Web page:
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Educators' unions call for efforts to ensure in-person learning keeps students, teachers, families, and staff safe; and an update on hate crimes by state.

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ID Job Losses Mean Women are More Likely to Bring Home the Bacon

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Thursday, July 9, 2009   

Boise, ID – New employment numbers from Washington indicate that, in Idaho and nationwide, men have lost the vast majority of jobs during the recession, and women are on the payroll in higher numbers than ever before.

Dr. Ira Wolfe, a workforce trends expert and author of The Perfect Labor Storm, says what we're seeing now are more examples of a trend that started even before the economy went bust.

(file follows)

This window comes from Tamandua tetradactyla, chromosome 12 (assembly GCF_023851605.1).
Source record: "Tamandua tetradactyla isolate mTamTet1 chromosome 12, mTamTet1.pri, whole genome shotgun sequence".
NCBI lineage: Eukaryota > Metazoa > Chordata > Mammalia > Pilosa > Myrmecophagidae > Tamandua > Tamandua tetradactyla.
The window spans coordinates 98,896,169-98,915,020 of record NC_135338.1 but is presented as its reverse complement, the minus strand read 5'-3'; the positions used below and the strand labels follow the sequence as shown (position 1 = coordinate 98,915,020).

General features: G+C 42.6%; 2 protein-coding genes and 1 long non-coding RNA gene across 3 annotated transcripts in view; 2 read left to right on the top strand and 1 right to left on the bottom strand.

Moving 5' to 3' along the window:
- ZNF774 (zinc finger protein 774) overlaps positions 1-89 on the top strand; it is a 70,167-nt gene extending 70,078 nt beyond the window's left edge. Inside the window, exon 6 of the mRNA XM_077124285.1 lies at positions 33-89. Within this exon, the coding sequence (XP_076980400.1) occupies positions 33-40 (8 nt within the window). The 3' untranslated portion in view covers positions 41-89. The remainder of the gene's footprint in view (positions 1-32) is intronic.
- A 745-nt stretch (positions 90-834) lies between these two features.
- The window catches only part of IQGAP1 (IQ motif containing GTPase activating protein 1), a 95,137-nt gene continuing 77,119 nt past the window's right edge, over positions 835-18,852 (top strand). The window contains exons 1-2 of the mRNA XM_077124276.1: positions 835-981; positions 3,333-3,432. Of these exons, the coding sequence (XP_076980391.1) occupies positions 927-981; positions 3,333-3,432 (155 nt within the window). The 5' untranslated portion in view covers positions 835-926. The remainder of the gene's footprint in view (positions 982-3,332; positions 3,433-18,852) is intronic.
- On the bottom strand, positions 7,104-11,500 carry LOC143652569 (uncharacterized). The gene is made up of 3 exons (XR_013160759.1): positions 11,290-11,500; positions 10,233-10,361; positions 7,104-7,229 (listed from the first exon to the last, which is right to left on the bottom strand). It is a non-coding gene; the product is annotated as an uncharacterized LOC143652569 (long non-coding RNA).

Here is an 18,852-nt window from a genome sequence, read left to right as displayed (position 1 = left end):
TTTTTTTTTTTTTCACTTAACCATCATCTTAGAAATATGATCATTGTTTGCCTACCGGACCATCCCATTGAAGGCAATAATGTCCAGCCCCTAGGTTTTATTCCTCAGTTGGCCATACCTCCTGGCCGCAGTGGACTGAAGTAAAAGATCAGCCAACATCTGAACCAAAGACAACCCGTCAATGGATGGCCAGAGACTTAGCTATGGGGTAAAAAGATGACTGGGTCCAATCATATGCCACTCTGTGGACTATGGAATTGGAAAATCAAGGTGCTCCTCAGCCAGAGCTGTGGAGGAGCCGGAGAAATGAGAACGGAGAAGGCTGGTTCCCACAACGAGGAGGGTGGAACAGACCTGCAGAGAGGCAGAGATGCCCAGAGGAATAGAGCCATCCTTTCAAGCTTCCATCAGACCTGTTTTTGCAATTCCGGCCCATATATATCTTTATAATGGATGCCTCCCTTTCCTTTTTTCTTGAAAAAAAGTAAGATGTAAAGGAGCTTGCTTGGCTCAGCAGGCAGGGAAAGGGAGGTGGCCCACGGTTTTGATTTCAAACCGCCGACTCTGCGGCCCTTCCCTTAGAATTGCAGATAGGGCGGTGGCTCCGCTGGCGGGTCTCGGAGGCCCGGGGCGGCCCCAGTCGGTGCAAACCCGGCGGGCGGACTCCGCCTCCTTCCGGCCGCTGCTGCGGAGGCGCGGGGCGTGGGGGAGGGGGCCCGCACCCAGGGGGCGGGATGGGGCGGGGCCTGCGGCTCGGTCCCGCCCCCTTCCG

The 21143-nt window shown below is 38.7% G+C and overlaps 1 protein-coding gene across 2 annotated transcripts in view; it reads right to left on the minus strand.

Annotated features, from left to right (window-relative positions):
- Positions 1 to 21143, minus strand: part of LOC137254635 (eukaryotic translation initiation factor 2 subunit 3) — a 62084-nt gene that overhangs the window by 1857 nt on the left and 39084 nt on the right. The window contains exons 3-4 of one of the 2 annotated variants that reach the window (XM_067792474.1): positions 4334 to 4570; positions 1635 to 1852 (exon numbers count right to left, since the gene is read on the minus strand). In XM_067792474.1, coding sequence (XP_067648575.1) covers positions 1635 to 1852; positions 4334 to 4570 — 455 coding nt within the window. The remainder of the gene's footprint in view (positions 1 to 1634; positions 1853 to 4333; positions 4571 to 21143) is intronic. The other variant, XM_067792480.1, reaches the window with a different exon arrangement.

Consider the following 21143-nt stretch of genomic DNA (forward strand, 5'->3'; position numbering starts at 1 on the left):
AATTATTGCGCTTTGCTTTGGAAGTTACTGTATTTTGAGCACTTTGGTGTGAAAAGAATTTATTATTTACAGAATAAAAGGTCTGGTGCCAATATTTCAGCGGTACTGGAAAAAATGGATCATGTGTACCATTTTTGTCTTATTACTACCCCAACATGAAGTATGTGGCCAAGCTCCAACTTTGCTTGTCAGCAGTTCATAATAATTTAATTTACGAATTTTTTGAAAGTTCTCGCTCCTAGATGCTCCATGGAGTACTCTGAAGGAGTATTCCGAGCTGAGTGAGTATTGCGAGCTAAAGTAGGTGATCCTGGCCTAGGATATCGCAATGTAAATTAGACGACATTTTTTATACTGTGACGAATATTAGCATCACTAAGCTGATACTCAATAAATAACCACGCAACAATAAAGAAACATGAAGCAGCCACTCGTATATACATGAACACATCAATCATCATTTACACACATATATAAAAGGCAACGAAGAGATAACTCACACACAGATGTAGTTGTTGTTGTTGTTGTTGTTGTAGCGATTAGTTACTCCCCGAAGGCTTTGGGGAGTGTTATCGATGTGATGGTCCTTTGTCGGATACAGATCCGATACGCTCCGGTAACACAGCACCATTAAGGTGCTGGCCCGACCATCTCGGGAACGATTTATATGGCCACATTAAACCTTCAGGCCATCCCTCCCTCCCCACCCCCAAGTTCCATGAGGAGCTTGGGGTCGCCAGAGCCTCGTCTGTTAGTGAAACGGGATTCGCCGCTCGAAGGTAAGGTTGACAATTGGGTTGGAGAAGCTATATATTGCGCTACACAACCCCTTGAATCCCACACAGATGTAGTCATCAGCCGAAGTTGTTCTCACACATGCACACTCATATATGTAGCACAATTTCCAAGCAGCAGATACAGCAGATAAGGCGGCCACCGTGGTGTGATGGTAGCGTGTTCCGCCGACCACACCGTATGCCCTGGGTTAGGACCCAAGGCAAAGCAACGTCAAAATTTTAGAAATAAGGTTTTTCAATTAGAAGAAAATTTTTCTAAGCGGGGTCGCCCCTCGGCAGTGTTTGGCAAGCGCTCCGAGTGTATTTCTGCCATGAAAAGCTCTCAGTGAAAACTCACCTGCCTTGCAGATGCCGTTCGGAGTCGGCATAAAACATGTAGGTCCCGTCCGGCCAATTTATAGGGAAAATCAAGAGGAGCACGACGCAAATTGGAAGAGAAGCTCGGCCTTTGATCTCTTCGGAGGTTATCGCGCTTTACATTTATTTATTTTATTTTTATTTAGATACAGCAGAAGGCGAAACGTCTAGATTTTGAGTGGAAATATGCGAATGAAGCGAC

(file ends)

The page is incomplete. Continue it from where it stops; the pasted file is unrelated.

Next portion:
"That shift already began to occur. What the recession did was certainly accelerate what they predicted for years; that the male participation rate in the workforce was declining, and the female participation rate was climbing."

Job market trends, adds Wolfe, are demonstrating the challenge workers face when caught in a shift from jobs requiring brawn to those requiring brains.

"That doesn't mean that construction workers and manufacturing workers don't have that capability, but it's certainly a different training."

As of the early 2000s, about 75 percent of women between 18 and 45 were collecting paychecks. Numbers from the U.S. Labor Department show nearly three out of four jobs lost since the recession belonged to men because the industries hit hardest, such as manufacturing, are traditionally male-dominated.





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